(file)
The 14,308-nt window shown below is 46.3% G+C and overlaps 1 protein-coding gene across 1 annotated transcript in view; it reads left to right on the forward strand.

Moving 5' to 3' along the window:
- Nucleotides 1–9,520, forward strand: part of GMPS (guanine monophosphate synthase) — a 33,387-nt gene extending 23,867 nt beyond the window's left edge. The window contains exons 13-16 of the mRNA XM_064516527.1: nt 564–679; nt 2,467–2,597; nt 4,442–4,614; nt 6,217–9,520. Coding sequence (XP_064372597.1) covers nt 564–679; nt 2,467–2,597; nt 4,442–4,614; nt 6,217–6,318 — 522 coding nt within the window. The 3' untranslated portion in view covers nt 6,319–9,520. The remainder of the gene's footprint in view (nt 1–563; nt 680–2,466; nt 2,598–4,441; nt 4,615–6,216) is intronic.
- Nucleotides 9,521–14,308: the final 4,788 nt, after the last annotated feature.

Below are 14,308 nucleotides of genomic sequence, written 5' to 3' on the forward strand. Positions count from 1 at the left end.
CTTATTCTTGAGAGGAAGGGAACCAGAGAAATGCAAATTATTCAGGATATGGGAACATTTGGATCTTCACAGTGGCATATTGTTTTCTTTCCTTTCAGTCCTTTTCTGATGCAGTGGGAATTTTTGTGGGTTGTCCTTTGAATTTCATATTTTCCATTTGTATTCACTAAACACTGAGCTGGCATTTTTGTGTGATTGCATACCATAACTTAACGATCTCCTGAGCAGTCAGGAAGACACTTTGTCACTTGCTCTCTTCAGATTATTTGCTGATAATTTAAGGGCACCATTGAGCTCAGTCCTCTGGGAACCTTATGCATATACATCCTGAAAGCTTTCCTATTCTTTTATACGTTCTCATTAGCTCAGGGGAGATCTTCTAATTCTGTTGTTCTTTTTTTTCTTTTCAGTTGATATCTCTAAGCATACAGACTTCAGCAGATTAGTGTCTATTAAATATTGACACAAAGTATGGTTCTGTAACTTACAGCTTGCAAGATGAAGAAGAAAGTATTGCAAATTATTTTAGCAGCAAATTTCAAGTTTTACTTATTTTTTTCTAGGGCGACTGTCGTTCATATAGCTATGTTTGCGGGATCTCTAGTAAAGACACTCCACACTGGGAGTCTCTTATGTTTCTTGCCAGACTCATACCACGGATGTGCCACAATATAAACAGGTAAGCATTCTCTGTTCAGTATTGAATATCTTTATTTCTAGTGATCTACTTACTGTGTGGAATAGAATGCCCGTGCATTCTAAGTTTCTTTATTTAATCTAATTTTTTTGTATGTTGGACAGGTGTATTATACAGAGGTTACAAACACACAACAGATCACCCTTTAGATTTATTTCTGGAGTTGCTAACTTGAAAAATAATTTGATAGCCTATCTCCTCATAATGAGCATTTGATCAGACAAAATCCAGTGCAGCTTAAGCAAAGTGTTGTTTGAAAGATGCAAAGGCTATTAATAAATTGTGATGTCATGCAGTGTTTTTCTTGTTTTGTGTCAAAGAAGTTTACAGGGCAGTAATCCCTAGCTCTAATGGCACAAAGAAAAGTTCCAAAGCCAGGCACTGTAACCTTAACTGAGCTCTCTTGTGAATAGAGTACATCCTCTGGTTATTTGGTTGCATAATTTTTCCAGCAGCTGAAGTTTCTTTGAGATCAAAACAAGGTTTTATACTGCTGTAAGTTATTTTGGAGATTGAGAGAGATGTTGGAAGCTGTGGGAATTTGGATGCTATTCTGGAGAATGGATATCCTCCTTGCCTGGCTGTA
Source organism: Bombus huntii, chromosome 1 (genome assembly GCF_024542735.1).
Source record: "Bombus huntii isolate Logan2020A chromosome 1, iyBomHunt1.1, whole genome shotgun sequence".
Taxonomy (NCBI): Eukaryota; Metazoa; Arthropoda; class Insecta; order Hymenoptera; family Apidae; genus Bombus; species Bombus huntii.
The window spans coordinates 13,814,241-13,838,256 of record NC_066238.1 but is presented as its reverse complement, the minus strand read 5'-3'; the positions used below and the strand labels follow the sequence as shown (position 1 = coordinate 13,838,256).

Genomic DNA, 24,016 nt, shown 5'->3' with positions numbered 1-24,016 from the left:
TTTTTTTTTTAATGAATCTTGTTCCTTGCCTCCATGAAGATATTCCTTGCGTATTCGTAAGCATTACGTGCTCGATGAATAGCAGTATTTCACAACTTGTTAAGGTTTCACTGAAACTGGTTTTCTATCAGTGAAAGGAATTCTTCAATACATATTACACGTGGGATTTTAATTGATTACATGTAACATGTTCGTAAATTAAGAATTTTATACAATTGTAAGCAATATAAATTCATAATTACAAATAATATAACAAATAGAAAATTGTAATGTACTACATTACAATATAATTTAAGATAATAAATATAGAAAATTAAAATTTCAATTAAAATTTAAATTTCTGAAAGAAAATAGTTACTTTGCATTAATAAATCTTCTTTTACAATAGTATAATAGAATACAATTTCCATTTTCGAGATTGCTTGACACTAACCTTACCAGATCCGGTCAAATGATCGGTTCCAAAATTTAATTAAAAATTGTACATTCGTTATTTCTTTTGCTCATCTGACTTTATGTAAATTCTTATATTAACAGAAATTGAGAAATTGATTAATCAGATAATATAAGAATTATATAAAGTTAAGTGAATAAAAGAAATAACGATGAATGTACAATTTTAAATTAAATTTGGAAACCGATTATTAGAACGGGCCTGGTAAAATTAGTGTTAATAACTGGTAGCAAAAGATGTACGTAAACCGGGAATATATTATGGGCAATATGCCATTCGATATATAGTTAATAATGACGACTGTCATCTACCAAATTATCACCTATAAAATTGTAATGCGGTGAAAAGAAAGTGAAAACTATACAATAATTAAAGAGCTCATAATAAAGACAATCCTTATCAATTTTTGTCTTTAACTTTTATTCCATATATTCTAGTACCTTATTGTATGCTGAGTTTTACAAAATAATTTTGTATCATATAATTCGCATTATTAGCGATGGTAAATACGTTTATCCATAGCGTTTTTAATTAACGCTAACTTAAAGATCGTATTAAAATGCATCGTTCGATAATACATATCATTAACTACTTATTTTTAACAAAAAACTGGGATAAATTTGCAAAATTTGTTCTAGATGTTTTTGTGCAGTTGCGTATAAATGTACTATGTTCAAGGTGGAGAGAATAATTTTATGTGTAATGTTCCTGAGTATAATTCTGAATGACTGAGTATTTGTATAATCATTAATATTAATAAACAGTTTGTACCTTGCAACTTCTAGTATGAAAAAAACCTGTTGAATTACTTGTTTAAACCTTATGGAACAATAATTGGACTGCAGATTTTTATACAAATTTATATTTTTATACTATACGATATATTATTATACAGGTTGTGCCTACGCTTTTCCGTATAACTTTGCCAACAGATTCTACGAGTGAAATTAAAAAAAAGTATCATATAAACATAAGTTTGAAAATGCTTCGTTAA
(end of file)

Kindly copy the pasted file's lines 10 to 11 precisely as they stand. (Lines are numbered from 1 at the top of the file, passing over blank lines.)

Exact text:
The window spans coordinates 13,814,241-13,838,256 of record NC_066238.1 but is presented as its reverse complement, the minus strand read 5'-3'; the positions used below and the strand labels follow the sequence as shown (position 1 = coordinate 13,838,256).

Genomic DNA, 24,016 nt, shown 5'->3' with positions numbered 1-24,016 from the left: